There are four types of content marketing metrics: consumption, sharing, leads, and sales. Most marketers overvalue the first two (blog page views and retweets, for example) and undervalue the last two (email subscriptions from people who first read the blog and, ultimately, sales from among that group). If you focus your metrics on behavior, rather than on data aggregation, you’ll be measuring points of greater business value. – Jay Baer (@jaybaer)
My websites rarely get comments anymore, although traffic continues to grow year-over-year. My Facebook posts appear to get little traction, but when I measure traffic sources, I see that it’s still my second largest social channel source next to Pinterest.
The interesting thing here is that on the surface none of these assets look like they provide much engagement, yet they tend to convert to subscribers very well.
As Jay Baer states above, marketers and brand owners tend to focus on content consumption volume rather than metrics that move the revenue needle (subscribers and sales). Because let’s face it, it’s much easier to build assumptions by glancing at numbers of likes and shares than actually measuring how effective an asset has been in leading potential customers into a sales funnel.
Here are three ways to look past the initial likes and shares of your content to the behavioral results of your overall strategy.
A full package CRM solution like Marketo or Hubspot will connect the dots between a potential customer’s first social engagement all the way to final purchase and the touch points that occurred along the way. Marketo leans toward B2B enterprise while Hubspot is more affordable for smaller organizations. These programs are ideal for measuring overall inbound marketing effectiveness, tracking everything from live events, webinars to PPC and email promos.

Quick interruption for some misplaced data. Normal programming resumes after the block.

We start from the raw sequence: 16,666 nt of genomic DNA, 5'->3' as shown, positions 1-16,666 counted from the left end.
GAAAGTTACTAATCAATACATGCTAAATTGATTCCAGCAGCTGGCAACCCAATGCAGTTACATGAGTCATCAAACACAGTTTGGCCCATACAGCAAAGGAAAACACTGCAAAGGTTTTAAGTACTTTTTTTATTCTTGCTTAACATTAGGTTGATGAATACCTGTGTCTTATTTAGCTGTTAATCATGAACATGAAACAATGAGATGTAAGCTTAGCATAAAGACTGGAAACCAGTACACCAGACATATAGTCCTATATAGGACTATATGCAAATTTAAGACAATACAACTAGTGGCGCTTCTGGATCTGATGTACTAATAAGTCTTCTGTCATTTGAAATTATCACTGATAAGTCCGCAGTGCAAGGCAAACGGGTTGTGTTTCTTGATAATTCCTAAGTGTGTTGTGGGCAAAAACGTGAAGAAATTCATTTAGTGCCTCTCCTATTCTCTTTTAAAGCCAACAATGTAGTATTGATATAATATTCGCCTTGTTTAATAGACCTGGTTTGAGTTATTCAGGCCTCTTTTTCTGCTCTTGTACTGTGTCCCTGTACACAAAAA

If you just want to measure the impact of a single campaign or offer, it’s far easier than you might think to set up a Google Analytics conversion tracking system that will track how effective certain promos or opt-ins are at converting. Bottom line – if something is taking up precious real estate on your website but it’s not performing well, either change it up or let it go.
Using heat maps to track clicks on any given page on your website will give you an idea of where your visitors are going, what they’re clicking on and more importantly, what they’re not clicking on. SumoApp offers a free WordPress plugin that provides instant results on how a campaign or sales page is performing.
Bottom line – while great content is still king, consumption behavior is more complex than first glance assumptions, so you need a judicial system in place to make sure your assets are performing at their best. While robust end-to-end systems like Marketo are great for big picture (and big budgets), small, simple (and free) systems can be installed pretty easily to provide real-time feedback on how well your content is performing for you.
As an expert, projection of confidence is a key component in your level of persuasion, right? Right. But not the way you think.
In a recent Stanford Business study, researchers confirmed that experts increase their level of persuasiveness if they express some degree of uncertainty or doubt about a particular opinion. In doing so, audiences that naturally assume an expert is confident in their perspectives, perk up and begin to pay closer attention to the gap in certainty. As human’s we’re hardwired to make sense of things, and closing the loop on an expert opinion is no exception. Once the audience’s attention has been captivated in story details in an effort to arrive at the right conclusion, their minds become more open to persuasive evidence. To add my own scientific opinion, expressing occasional uncertainty reinforces a sense of authenticity and transparency in the expert, which enhances connectivity and resonance in the audience.
So how does this translate to applied communications? Zakary Tormala, the brains behind this theory suggests that if you want to capture attention and influence, consider opening your argument with a position of doubt. In doing so, you have a higher likelihood of increasing focus and getting your audience to process the message more effectively. However, if you’re a CEO looking to gain confidence in a time of uncertainty, this tactic might not be the way to go. Confidence and charisma will take you much further when addressing tenuous issues.